2011/03/29

France Builds World’s Greatest Defense System (Mar, 1931)

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They really began this at a time of recession and facing a less than 100,000 strong army (and Italians)...

S O
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7 comments:

  1. DemolitionMan30 March 2011 13:47

    You forgot the Swiss...be afraid, be very afraid.

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  2. or could it be that the French government
    started this project as part of an 'economic stimulus package' to get the economy going again ?

    - charles_in_houston_texas

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  3. The theory for that wasn't in place back then iirc. There would have been a great choice of better investments for such a purpose anyway. Much of rural France has rather disappointing traffic connections even today.

    The generally high leftover debt from WWI should have demanded fiscal discipline, though. In the end, France was still burdened heavily by 1914-1935 debts when the arms race entered full speed in 1938.

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  4. Maginot was a veteran of the horrors of Verdun, and his successor who did most of the design was a mathematician, not a soldier. Not sure which officers in the military pushed for it, Joffre some claim. It was certainly not Foch, who as early as 1919 predicted the German Army's 'Fall Gelb' where they would break through into northern France and seize the channel ports. And not DeGaulle who was a proponent of mobility.

    But possibly why the French started this project was the earlier withdrawal of French, British, and American troops from the Rhineland in the 1920s and then the re-militarization of it in the 1930s by Hitler. That caused much of French military thinking to focus on that narrow border with Germany between Switzerland and Luxembourg. Unfortunately, that high debt from WWI that Svenn mentioned prohibited the line from being extended to the English Channel.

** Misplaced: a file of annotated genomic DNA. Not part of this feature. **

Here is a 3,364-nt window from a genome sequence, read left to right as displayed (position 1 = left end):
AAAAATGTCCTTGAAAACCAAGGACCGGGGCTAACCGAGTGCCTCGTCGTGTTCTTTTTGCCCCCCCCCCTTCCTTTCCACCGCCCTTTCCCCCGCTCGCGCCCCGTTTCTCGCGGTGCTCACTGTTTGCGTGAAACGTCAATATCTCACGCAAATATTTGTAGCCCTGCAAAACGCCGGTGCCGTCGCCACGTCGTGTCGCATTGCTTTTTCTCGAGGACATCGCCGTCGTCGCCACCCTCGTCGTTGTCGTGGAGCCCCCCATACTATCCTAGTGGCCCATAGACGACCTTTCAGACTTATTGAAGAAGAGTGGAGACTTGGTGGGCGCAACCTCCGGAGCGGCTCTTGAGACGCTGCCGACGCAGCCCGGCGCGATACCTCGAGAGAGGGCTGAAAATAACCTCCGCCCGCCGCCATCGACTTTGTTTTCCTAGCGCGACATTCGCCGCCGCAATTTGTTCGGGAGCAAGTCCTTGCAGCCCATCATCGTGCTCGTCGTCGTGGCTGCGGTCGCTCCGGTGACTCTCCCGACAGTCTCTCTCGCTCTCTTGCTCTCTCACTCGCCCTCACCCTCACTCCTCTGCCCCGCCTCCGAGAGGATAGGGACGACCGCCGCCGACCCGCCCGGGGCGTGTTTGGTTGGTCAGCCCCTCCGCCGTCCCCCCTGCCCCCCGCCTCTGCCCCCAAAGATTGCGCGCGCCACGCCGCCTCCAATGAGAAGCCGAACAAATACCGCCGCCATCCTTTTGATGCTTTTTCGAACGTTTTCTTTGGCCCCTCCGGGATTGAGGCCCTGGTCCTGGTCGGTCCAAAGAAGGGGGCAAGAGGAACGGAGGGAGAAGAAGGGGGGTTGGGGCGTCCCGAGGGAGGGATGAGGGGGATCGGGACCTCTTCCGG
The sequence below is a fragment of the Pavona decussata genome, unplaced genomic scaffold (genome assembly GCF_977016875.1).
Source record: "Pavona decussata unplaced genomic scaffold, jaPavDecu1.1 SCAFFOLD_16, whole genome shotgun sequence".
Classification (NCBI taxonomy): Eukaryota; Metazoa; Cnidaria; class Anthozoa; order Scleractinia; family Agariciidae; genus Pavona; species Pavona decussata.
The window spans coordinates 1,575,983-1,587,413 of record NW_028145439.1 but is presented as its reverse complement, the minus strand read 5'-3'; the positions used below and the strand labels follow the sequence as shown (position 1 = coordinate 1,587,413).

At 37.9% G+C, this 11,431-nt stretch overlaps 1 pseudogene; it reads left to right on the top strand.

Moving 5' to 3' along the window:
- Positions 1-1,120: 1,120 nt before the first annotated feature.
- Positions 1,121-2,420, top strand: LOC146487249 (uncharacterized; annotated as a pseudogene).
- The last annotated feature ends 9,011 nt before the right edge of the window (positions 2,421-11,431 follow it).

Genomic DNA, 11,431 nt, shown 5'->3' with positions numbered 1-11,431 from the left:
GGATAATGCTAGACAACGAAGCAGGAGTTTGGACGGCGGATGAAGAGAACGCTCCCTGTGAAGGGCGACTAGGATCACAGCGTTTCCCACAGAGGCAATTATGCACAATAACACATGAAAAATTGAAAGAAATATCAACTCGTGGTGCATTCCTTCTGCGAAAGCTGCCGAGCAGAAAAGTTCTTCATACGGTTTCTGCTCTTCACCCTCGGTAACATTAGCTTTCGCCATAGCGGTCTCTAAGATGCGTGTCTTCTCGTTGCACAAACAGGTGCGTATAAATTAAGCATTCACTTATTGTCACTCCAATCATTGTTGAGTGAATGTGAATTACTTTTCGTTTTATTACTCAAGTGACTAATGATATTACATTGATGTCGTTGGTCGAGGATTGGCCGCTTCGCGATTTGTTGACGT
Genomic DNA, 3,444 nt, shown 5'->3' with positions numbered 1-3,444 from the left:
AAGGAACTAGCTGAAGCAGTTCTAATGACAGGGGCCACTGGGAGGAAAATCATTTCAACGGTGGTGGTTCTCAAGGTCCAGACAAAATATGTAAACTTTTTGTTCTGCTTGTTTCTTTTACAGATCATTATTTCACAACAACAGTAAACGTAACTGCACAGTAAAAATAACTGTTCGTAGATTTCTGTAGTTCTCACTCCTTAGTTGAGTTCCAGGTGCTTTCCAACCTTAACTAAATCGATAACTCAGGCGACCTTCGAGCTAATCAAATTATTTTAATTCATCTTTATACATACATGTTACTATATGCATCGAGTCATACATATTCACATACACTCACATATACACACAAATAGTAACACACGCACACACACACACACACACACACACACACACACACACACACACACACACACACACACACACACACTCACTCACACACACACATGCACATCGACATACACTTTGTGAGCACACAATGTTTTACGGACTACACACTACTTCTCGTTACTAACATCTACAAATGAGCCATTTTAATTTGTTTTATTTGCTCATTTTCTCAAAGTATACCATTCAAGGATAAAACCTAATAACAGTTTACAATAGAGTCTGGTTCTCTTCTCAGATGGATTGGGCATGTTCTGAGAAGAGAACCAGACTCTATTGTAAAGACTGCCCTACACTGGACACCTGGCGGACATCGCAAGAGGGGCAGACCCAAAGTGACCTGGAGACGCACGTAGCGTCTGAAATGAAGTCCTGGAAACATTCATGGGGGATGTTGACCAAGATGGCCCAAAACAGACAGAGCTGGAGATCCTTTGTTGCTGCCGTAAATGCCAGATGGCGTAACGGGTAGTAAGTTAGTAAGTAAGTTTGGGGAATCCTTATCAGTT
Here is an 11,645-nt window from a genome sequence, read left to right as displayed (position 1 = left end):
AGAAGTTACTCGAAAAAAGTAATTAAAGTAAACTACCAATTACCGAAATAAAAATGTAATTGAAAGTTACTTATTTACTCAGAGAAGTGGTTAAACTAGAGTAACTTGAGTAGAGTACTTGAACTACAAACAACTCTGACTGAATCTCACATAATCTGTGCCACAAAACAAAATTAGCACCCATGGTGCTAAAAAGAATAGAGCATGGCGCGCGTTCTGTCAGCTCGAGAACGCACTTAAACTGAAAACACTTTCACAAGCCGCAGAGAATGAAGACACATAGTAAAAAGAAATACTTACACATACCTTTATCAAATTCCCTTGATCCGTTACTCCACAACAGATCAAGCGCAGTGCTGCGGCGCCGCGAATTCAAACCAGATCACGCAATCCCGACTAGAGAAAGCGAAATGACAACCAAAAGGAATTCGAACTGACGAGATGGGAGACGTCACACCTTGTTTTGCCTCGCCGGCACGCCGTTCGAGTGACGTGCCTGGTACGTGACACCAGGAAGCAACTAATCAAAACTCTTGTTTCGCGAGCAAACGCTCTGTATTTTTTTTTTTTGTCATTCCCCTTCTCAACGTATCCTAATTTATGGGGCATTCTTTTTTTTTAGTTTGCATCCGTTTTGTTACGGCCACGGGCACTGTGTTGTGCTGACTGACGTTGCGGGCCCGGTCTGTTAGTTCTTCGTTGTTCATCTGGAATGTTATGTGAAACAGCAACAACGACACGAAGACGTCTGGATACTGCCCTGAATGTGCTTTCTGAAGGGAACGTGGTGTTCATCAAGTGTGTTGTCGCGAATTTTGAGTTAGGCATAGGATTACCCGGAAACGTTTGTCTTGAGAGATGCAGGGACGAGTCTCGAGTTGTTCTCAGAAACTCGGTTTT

Another problem was that there was also a great deal of French military focus on the so-called Gembloux Gap north of the Ardennes. It was supposedly ideal tank country. So despite some intel by the Belgians and the Swiss that the German Army was massing behind the Ardennes, they were ignored. Does that remind anyone of the Fulda Gap? Thank God we never had to test that theory against Soviet armor.

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  5. The re-militarisation of the Rhineland happened about the time when the Maginot line was half-finished, so it was hardly a reason for it.

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  6. S O - What you say is true, the French abhorrence of repeating another battle of attrition like Verdun where they lost half a million casualties was the main factor in trying to build that defensive line.

    And the re-militarization did cause the French to concentrate on that area so much that they neglected others. The abandonment of the bridgeheads across the Rhine by Brit troops in 1921(? or 23 ?) had something to do with it, and the removal of all allied troops from the Rhineland in the early 20s also.

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  7. "S O - What you say is true, the French abhorrence of repeating another battle of attrition like Verdun where they lost half a million casualties was the main factor in trying to build that defensive line."

    Surely the Maginot Line was an attempt to refight Verdun, on somewhat better terms?
    Trenches, Artilery Forts, Barbed Wire, Machine Guns, sounds very first world war....

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